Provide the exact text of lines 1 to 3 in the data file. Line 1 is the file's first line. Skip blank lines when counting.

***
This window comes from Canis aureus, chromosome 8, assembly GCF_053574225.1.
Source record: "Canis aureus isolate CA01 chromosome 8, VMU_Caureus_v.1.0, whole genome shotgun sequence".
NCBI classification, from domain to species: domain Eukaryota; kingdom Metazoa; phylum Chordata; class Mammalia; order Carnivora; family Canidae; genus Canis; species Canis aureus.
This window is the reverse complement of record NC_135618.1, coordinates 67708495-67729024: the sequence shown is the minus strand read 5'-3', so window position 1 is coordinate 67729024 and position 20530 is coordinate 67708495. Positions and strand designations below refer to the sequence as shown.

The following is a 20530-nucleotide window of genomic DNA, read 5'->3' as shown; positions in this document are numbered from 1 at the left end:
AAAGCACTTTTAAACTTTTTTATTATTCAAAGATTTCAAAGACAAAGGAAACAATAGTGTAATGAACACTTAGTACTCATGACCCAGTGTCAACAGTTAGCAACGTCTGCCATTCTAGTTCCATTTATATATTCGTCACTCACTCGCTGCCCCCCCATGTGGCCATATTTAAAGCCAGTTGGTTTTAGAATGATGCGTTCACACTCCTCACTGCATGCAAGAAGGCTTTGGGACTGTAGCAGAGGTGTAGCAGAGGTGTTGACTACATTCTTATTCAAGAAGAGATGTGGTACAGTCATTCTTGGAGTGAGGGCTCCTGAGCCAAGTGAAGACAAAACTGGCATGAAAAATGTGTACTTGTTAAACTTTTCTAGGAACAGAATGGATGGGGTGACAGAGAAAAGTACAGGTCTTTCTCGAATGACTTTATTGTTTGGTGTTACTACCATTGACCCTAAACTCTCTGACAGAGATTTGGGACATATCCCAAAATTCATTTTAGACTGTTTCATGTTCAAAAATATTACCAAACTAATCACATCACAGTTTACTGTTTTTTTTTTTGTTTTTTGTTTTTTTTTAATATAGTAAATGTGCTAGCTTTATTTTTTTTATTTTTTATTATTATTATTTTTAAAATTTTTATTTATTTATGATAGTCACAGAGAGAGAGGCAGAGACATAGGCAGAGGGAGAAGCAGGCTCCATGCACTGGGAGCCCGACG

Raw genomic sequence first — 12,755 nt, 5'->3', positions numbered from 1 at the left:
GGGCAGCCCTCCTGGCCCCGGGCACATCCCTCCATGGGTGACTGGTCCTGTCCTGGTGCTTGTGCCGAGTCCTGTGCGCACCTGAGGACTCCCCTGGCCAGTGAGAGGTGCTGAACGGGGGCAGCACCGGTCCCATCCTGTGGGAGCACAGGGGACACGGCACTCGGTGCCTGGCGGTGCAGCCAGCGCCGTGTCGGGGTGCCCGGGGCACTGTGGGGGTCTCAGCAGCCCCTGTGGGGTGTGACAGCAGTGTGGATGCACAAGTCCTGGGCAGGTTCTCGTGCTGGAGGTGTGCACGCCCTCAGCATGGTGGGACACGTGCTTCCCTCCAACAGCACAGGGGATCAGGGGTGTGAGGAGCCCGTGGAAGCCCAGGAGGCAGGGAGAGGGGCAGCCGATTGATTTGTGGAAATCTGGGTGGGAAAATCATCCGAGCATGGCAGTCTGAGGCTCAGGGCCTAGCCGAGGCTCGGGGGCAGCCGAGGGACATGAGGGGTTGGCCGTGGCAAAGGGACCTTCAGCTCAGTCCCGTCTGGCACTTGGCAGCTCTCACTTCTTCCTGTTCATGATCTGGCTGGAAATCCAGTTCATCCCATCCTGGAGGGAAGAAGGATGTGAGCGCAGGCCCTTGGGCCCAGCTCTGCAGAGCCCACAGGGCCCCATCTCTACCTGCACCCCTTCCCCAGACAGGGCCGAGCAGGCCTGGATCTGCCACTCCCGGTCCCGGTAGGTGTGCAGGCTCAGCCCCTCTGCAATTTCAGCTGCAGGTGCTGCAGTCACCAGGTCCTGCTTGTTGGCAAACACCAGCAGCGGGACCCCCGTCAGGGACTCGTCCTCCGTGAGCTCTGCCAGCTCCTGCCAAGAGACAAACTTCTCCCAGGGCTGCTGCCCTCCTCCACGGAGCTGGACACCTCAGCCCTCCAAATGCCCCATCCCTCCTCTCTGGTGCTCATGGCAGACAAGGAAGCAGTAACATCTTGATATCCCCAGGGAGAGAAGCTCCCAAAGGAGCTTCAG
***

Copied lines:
This window comes from Canis aureus, chromosome 8, assembly GCF_053574225.1.
Source record: "Canis aureus isolate CA01 chromosome 8, VMU_Caureus_v.1.0, whole genome shotgun sequence".
NCBI classification, from domain to species: domain Eukaryota; kingdom Metazoa; phylum Chordata; class Mammalia; order Carnivora; family Canidae; genus Canis; species Canis aureus.